Eccentric training is commonly used in injury rehabilitation as it allows for controlled loading of injured tissues. 'This helps the healing process while improving your neuromuscular control (the ability of your muscles to work together efficiently and effectively),' Shirvani explains.
5. They can improve flexibility
Research indicates that eccentric exercise can help to improve flexibility in adults, too. This is important, because joint flexibility helps to reduce your risk of injury. Studies indicate that exercises combining stretching and strengthening elements, such as eccentric exercises, are most effective for improving both strength and flexibility.
'During eccentric exercises, muscles and the surrounding facia are stretched and lengthened under tension,' explains Shirvani. 'Over time, the continuous stretching of the muscle fibres and facia can help increase muscle length which can contribute to your flexibility.'
Eccentric exercises, she says, challenge muscles and joints through their full range of motion. 'This can lead to an increase in joint flexibility and the ability to move more freely. As muscles adapt to these challenges, they become more accustomed to lengthening, which can translate to improved ROM.'
9 best eccentric exercises
Lower-body eccentric exercises
1. Cable step-ups
Place a bench in front of a cable machine, with the cable attached at the bottom position.
Step onto the bench with one leg – this is the leg we are working on. (You can hold onto the cable machine with your other hand to help with stability.)
Lower down for 3-5 seconds, pushing your hips backwards and working the glute eccentrically. Imagine you are aiming for something behind you with the other leg, it will promote you to push your hips backwards rather than promoting deep knee flexion.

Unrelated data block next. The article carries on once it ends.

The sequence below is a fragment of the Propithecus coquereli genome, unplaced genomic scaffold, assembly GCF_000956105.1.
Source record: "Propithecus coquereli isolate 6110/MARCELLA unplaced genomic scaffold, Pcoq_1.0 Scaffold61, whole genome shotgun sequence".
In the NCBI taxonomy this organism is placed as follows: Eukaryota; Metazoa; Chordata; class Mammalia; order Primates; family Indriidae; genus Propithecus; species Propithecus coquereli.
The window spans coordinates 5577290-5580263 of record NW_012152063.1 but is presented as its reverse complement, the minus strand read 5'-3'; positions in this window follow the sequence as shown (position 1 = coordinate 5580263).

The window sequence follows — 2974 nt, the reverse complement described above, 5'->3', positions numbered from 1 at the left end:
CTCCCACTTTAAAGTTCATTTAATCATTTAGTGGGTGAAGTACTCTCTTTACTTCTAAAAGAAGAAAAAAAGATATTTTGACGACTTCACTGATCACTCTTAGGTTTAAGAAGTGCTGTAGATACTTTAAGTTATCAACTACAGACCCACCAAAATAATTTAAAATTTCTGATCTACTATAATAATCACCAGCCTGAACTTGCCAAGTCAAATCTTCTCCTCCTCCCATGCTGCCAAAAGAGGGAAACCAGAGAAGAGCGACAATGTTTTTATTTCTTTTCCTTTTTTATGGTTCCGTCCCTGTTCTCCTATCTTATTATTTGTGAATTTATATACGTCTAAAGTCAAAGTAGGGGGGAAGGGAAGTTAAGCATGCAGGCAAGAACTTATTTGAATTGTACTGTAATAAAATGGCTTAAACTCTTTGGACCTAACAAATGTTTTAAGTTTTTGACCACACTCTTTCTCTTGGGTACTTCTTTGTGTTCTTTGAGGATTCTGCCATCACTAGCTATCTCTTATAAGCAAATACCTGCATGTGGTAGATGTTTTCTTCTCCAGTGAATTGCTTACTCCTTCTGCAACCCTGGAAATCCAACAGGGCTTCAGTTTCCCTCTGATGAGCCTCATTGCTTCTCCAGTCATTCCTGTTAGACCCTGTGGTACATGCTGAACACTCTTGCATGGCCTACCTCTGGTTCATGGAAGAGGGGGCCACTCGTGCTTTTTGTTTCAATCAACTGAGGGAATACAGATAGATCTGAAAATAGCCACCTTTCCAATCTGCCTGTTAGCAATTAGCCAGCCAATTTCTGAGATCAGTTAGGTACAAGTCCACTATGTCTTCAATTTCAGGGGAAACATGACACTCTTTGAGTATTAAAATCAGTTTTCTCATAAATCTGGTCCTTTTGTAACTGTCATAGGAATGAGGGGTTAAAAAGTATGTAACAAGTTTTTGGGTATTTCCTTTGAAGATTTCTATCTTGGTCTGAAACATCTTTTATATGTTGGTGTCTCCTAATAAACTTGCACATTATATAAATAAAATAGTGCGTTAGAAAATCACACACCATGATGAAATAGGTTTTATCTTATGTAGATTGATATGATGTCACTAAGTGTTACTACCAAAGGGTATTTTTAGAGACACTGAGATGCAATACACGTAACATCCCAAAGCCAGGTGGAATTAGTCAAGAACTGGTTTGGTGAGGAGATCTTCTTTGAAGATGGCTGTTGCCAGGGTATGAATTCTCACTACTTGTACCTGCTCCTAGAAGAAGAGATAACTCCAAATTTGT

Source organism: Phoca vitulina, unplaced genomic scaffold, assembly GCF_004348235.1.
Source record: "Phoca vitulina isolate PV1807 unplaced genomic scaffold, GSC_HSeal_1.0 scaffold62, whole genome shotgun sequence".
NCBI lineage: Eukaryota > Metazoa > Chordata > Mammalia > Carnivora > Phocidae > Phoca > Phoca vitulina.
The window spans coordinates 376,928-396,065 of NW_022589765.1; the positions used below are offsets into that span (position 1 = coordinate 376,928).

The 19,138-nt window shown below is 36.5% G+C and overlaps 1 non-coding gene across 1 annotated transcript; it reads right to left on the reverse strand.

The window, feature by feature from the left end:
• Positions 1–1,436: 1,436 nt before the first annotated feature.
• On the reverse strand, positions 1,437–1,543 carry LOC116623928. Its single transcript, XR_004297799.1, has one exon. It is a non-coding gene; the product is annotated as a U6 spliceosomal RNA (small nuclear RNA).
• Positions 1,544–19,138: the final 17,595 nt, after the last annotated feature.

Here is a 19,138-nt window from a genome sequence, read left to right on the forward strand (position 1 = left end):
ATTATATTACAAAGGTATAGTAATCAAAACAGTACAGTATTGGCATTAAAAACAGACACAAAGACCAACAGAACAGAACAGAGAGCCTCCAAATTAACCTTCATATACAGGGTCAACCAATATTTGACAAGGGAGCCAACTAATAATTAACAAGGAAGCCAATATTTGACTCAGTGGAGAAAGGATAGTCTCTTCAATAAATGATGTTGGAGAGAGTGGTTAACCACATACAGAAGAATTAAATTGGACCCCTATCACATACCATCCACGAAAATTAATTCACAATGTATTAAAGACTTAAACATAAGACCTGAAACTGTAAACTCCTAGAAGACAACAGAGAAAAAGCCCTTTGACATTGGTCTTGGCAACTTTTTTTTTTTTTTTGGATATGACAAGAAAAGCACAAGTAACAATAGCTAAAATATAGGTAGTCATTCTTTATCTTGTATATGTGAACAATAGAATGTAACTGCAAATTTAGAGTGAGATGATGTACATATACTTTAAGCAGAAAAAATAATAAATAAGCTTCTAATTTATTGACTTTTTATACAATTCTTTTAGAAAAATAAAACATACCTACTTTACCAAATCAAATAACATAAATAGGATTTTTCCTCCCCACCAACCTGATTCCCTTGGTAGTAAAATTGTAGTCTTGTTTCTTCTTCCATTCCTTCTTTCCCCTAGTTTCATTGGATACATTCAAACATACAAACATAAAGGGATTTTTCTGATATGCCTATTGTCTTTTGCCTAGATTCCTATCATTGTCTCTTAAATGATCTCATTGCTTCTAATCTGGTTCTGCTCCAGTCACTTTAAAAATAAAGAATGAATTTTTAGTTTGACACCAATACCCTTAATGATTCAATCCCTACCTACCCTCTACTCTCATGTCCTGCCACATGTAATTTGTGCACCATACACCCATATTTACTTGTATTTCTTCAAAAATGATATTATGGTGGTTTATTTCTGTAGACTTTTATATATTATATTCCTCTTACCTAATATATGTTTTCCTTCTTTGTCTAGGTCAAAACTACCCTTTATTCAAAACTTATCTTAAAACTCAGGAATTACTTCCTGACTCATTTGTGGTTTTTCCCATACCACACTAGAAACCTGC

Drive up through the working leg to the start position.
2. Leg press
Place your feet on the platform, ensuring your back is firmly pressed against the seat to avoid any hyper extension of the lower back, and release the leg press.
Take a deep breath in to brace the core as you slowly lower the legs eccentrically for a 3-4 second count. Aim for your knees to drive towards your shoulders, this will ensure you get better range of motion, but only go to a depth you are comfortable with.
Exhale as you drive back to the start position, not allowing your knees to lock out.
Eccentric hamstring exercises
3. Romanian deadlift
With feet roughly hip width apart, take a deep breath and brace your core.
Push your hips back and lower the dumbbells (or whichever type of weight you're using) towards the ground for a three-second count. There should only be a slight bend in your knees.
Imagine pushing the floor away with your feet and return to the starting position to repeat.
4. Swiss ball leg curl
Laying on your back, with your heels on a Swiss ball, drive your hips up towards the ceiling.
Draw your heels towards your hips, then slowly start extending your legs away from hips. You can also use sliders, if you do not have a Swiss ball.
5. Nordic hamstring curl
Kneel on a soft surface with a partner holding your ankles.
Slowly lower your body forward while keeping your back neutral, tucking your pelvis under and squeezing your glutes. Try to control the descent as much as possible, using your hamstrings. You may wish to use a long loop band anchored above you, as this is quite an advanced exercise.
Use your hands to push yourself back up to the start position.
Eccentric achilles exercises
6. Eccentric calf raises
The achilles tendon connects your calf muscle to your heel bone, and helps you lift your foot off the floor when you walk, run and jump, so it’s important to ensure yours are strong and flexible.